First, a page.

Disclaimer: not mine. Rating: Kiddie.
Set: prior to New Excalibur #1. Post-Thanos and pre-Anihilation stuff.
Notes: I was bored at work and made a fortune teller with characters I could write and prompts. This is the result of the first.
Prompt: Dazzler, Thanos, chicken
Chicken Marsala for Tea
by ALC Punk!
Alison Blaire eats lunch in London with the same dignity she used while being photographed in Rio. It's not a thought that sits comfortably anymore. She's done fame and fortune and multimedia exposure. And now she's back, and she's... quiet. The chicken is well-done, but the potatoes are too boiled, and she isn't planning on touching the leeks.
There are clubs that will hire her--a few have made vaguely interesting offers--and bars that would love to have her still-lithe form on their bartops.
But as she said to one friend over the phone, been there, done that.
Still, it's not as if she has anything better to do. And the occasional suggestion regarding the streets was never going to happen. She'd hit friends in New York state up for a place to stay, if she had to.
"Do you still roller skate?"
The question pulls Alison from her thoughts and she looks up. And up. And up. He's purple, but she's not really bothered by that. It's the slightly disturbing smile on his lips. If it can be called a smile. Alison has a feeling she should know who this is--for one thing, there can't be that many giant purple mutants running around. "I--what?" She can't even begin to comprehend why he was asking about roller skating.
Or maybe he's an alien. Sometimes, it was hard to tell these things.
"Do you still roller skate?" Without asking, he pulls the chair across from her out and sits. And it's impossible that he can sit in a chair that small. For a moment, physics takes a vacation.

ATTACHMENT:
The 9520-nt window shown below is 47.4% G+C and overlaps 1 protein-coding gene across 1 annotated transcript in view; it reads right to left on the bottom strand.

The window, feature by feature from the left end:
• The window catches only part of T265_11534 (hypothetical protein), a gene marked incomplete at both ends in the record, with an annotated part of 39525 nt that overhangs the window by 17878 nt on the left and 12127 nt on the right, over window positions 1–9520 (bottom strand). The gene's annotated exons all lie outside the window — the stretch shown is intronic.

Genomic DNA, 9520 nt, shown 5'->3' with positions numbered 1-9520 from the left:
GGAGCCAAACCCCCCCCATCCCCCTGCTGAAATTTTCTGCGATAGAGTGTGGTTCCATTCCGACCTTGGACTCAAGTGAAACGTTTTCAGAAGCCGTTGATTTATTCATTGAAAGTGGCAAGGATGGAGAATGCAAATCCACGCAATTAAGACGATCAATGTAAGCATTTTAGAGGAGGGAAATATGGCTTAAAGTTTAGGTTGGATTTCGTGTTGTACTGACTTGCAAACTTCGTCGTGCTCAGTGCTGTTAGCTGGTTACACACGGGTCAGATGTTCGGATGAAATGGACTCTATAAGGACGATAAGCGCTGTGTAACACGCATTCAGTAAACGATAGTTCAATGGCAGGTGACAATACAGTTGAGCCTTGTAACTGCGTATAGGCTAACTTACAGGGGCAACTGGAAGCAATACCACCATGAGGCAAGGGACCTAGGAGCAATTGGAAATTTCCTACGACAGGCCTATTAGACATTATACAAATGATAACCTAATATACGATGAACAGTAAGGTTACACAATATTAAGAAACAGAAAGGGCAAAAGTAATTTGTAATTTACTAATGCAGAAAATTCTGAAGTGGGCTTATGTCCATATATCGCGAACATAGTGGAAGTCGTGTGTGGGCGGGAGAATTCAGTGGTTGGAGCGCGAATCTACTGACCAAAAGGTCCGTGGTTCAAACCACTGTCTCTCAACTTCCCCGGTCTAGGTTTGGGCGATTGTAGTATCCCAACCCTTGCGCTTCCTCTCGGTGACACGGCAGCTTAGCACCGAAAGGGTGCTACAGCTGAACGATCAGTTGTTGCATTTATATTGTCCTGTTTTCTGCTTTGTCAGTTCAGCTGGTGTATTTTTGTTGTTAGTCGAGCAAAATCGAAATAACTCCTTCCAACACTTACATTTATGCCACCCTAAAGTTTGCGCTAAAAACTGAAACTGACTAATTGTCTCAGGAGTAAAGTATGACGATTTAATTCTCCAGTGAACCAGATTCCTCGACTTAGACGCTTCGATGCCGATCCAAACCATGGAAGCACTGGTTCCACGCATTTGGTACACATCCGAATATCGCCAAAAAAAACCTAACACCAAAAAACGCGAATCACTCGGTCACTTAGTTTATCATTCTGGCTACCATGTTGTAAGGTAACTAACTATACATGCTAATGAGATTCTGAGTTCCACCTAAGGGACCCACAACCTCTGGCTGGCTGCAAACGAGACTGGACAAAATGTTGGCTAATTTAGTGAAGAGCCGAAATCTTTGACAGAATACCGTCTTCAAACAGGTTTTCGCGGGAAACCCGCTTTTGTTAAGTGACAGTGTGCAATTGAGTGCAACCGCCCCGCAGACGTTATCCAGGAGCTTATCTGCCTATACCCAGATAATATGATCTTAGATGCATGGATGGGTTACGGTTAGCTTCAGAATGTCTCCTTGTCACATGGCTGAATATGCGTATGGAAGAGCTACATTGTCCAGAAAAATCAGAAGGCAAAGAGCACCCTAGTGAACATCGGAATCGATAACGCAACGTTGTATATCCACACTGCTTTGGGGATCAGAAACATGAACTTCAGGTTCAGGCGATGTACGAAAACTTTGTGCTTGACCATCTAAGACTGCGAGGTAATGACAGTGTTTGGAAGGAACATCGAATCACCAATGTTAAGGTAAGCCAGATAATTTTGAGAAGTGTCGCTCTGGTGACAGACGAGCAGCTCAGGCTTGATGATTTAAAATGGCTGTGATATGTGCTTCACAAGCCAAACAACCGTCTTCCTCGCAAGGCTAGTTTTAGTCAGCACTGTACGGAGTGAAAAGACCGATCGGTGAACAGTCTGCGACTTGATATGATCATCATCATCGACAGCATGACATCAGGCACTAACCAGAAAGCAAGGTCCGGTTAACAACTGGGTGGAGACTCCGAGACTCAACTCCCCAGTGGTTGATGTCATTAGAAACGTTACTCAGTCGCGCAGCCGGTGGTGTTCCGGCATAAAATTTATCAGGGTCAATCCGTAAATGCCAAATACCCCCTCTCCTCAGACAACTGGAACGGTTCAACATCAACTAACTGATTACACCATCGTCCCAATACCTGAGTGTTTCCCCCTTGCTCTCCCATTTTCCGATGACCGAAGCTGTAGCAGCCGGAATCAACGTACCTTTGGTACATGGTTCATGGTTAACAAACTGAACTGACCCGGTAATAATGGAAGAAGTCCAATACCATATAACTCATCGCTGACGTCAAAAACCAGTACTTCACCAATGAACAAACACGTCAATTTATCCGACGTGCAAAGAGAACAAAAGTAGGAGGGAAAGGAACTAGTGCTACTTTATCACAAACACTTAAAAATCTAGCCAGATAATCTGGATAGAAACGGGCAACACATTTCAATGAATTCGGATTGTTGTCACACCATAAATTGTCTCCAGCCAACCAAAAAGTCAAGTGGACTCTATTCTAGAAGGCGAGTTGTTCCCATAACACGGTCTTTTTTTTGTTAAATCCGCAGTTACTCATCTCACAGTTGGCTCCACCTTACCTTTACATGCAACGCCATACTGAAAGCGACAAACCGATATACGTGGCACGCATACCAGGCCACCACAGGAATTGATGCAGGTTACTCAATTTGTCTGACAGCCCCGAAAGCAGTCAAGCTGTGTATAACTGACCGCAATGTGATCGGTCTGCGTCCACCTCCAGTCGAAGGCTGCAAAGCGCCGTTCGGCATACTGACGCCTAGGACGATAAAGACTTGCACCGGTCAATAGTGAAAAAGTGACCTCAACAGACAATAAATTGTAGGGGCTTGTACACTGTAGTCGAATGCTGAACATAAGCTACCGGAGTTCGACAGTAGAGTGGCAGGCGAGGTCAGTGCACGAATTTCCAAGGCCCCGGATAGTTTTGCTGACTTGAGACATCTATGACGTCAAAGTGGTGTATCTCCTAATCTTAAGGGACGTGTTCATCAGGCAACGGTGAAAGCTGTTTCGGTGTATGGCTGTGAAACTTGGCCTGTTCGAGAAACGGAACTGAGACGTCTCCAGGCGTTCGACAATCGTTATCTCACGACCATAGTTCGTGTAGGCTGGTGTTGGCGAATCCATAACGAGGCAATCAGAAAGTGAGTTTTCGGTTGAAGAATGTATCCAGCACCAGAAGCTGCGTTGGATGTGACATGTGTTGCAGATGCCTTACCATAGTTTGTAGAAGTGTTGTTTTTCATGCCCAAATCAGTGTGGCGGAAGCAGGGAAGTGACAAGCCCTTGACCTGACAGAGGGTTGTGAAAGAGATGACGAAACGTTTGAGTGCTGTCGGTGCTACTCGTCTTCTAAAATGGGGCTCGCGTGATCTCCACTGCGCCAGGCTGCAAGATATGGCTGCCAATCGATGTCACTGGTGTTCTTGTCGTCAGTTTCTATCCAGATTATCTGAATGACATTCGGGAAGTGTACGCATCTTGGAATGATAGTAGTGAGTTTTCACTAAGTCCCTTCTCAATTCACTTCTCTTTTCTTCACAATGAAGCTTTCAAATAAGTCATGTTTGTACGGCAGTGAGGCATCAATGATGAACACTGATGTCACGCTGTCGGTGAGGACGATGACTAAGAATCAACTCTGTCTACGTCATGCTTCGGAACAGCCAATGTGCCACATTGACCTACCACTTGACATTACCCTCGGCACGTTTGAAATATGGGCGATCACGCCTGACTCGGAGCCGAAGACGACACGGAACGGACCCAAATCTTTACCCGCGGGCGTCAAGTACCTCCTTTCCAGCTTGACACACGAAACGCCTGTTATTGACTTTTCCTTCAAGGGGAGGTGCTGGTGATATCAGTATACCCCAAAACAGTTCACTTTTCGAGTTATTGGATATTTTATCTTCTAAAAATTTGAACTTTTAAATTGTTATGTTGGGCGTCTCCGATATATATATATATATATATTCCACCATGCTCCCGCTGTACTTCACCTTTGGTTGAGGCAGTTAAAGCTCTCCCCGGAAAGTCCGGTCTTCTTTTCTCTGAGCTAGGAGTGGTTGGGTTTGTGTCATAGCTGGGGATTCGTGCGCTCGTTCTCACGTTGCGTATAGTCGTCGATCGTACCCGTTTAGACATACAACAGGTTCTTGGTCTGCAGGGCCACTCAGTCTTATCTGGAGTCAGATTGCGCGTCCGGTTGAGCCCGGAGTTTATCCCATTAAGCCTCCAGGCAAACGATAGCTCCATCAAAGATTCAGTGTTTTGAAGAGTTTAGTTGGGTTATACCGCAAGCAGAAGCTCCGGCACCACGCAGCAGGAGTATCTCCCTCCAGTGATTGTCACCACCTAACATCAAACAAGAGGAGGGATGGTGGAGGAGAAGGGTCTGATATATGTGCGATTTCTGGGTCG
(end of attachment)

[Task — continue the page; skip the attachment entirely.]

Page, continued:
"I--yes." Alison reasserts control over her version of reality, and firmly believes that the chair is very sturdy. "I do. I don't have a chance to do it as often, though."
The chicken on her plate continues to cool, forgotten as she considers. Flashes of memory prick her, New York and cabs pulling her across the bridges, streets seen filtered through yellow streetlights and reflected headlights. Garbage giving her a good, dodgy workout, kids blaring impenetrable music at four a.m. and bitter coffee that sank down her throat like an old lover. "I suppose... Who the hell are you?"
A shrug, then the grin flashes again and she shudders.
"Some call me mad."
"Great." Tossing her head, she realizes there isn't long hair there anymore and feels self-conscious. The new 'do was the suggestion of a club manager--who she thinks she shouldn't have listened to--but she kind of likes it. She misses the long mane, though. "How 'bout, don't call me, I'll call you?"
"I recommend blue."
The non sequitor makes her blink, "What?" Really, it was a bit unfair to be forced to converse with an insane purple thing. She stands, "I've got--"
"Or purple. Although it's sad you cut it. I rather enjoyed the disco look."
"Look, buddy, I don't think just some call you mad. I think everyone does," Alison crosses her fork over the knife, wondering if he'll take offence. If he tries to take her, there's enough noise in the diner to give her a good blast-depth. Although it would be bad if she destroys the place.
The grin flashes again, "So they tell me." He stands as well and sets a stack of bills on the table. "Take it from me, sometimes, having fans is a good thing."
Before she can object, or ask what drugs he's on, he's gone. Physics announces it's taking a very long break when he walks through the door that's too small for his frame.
Alison eyes the money, then picks up a bill. They're not new and crisp, but they're not old and decrepit, either. And there's more than enough for rent for the next three months--something she'd been worried about.
Maybe now she should get her hair dyed.
And maybe that job offer from that other club might not be a bad idea. Disco is better than ugly alternative metal, after all.